“Star Wars: The Old Republic” has been getting a lot of traffic over the past months since its release. Three major content updates, a fully voiced-over script as well as an immersive Star Wars experience has really sent the gaming world buzzing. At San Diego Comic Con, the Vault was able to chat with Cory Butler, a Senior Producer at the game’s developer, Bioware Austin, and ask some questions concerning the new contender in the massively-multiplayer-online gaming ring.
After one of the most successful MMO launches in recent history, “SW:TOR” has announced that it will be free to play up to level 15 for those who aren’t already subscribed to the vast, interactive space-opera.
Bioware isn’t the first company to tackle the free-to-play market, with Blizzard doing so with “World of Warcraft’s” beginning levels as well as dark horse Paragon Studios with their almost decade-old title “City of Heroes.” Even “DC Universe Online” went free to play in almost record time – nearly half a year after launch.
|Anyone can be a scruffy-looking nerf herder in “Star Wars: The Old Republic.”|
Butler explained that for their part, Bioware wanted to give a longer free trial to people who may not have wanted to make the commitment right away. It is a common fear of many gamers when looking at an MMO that they won’t be able to support that game for very long and won’t get their money’s worth. The first 15 levels of the game (having played all the classes at this point personally) takes the player through a good portion of the beginning of each character’s story and introduces a variety of different non-player characters integral to the overall story.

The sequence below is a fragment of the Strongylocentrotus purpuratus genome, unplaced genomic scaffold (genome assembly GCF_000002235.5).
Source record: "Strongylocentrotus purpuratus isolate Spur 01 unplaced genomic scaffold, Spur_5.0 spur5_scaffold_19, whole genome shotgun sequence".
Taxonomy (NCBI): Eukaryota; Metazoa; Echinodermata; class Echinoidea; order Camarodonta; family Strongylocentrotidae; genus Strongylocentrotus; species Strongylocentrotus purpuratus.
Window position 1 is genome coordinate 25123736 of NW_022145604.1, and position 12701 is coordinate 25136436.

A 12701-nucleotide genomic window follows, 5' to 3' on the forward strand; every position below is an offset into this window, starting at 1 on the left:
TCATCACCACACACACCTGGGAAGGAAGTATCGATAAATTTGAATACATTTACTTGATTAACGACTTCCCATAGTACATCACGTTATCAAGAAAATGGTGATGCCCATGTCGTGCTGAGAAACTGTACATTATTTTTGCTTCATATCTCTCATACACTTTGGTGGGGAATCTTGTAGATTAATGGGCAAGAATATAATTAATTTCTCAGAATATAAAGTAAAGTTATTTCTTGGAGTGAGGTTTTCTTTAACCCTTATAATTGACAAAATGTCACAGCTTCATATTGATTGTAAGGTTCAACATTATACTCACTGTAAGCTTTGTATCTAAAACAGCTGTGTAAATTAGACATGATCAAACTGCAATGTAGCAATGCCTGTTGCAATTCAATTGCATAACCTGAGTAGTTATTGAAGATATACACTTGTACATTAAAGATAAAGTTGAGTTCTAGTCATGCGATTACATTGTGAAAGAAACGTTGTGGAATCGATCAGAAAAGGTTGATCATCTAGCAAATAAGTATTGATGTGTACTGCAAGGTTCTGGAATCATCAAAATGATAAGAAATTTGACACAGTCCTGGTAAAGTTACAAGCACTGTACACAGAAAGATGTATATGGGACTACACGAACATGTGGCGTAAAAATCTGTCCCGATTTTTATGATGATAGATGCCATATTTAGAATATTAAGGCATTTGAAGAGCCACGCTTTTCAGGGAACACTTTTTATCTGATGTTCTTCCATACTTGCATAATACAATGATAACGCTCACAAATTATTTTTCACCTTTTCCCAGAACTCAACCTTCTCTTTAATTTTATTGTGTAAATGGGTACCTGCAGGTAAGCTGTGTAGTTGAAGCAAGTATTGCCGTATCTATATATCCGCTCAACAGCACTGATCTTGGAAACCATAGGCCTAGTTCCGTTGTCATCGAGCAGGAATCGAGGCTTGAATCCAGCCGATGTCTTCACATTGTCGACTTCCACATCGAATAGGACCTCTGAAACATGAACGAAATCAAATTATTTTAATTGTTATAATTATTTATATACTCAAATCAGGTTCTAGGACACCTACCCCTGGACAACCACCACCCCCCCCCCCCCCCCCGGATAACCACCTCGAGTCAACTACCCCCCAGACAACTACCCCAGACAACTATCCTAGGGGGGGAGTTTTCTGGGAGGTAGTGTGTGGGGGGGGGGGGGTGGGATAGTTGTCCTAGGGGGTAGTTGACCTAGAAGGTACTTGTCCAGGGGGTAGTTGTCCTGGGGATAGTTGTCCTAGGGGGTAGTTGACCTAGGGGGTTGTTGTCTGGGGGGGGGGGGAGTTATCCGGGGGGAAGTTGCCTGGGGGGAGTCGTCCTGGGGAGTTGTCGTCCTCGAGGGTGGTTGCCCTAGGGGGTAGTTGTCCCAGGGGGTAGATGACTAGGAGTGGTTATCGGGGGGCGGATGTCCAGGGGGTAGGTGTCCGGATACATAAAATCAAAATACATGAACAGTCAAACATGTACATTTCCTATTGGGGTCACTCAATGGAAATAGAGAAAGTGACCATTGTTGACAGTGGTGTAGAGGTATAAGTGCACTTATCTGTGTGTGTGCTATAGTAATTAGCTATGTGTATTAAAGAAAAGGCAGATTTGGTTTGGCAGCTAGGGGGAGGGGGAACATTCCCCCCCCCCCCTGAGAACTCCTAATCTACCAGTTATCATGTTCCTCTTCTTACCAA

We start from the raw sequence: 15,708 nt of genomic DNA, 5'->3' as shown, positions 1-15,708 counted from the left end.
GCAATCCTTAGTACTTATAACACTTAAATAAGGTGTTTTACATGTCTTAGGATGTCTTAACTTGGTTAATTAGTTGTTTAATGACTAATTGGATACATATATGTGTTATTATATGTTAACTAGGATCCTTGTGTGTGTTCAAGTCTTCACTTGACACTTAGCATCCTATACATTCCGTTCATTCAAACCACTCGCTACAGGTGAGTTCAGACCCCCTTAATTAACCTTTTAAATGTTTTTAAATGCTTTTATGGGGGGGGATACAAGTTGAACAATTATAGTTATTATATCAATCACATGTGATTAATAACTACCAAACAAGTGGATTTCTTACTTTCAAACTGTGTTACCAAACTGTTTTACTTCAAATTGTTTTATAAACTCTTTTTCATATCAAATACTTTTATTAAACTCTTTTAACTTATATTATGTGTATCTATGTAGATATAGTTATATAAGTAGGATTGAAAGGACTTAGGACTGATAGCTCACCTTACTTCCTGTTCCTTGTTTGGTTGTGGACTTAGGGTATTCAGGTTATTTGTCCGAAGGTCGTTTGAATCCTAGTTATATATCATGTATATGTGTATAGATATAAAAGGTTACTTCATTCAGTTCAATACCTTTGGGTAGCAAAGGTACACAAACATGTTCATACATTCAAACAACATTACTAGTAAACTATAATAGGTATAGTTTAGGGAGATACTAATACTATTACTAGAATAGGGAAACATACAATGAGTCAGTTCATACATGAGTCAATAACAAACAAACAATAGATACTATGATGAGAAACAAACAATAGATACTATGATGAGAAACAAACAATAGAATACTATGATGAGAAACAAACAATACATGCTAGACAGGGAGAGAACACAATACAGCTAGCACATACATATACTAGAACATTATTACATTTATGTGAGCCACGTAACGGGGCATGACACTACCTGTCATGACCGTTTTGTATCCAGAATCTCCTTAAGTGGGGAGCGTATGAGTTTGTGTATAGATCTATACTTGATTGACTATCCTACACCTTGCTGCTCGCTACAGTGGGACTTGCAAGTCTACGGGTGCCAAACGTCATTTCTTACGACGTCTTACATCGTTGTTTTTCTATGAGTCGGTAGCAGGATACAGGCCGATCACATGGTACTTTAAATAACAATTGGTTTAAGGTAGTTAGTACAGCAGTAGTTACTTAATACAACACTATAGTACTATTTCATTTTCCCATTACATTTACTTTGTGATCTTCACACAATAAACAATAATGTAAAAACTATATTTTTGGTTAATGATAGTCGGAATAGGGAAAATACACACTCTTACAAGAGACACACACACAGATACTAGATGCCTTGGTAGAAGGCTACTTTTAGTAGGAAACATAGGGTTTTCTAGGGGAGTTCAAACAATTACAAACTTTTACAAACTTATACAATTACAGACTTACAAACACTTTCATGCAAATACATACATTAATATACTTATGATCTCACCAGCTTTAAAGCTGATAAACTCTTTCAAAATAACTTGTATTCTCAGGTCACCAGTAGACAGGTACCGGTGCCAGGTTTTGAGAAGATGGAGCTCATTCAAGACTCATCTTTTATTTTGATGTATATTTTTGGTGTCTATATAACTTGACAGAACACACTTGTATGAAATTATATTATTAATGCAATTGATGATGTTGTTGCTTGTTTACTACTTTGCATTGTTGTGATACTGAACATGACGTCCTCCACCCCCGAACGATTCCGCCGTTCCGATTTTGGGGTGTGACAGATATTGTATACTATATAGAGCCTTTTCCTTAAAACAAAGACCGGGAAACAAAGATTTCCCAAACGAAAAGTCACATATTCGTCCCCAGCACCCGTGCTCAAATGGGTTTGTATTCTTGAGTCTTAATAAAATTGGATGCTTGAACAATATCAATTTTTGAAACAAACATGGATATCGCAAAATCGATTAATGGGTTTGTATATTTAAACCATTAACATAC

“Our philosophy is, ‘Come test drive the game. We feel that you’re going to like it enough that you’re going to invest time in it,'” Butler said.
While the game’s introduction levels are going free to play, this doesn’t mean that Bioware hasn’t been working tirelessly to provide content since launch for players. Rise of the Rakghouls came out as well as the Legacy Expansion, which both added some technical patches, content and flashpoint missions. The Allies patch added a more streamlined group finder and adaptive gear for players.
Many players have expressed the feeling that the game itself is made to be played socially. While it is entirely possible to completely level a character through solo work, it is often encouraged to join with others and play through the stories together.
“SW:TOR” has a unique system in this regard as player choices during conversations change the outcome of certain missions, which could potentially change the Light and Dark Side ramifications for those involved. It makes the teaming experience unique each time, and often more fun if you work with a dedicated team.
“It’s one of the reasons we wanted to get the Group Finder in as soon as we could. That’s why with [update] 1.3 we didn’t focus on the content because that was the main feature we wanted to get out their to allow people to get in those groups,” said Butler.
For those interested in dipping their toes in “SW:TOR” and trying out all of these features and stories, go to their site and sign up for the 15 level free trial.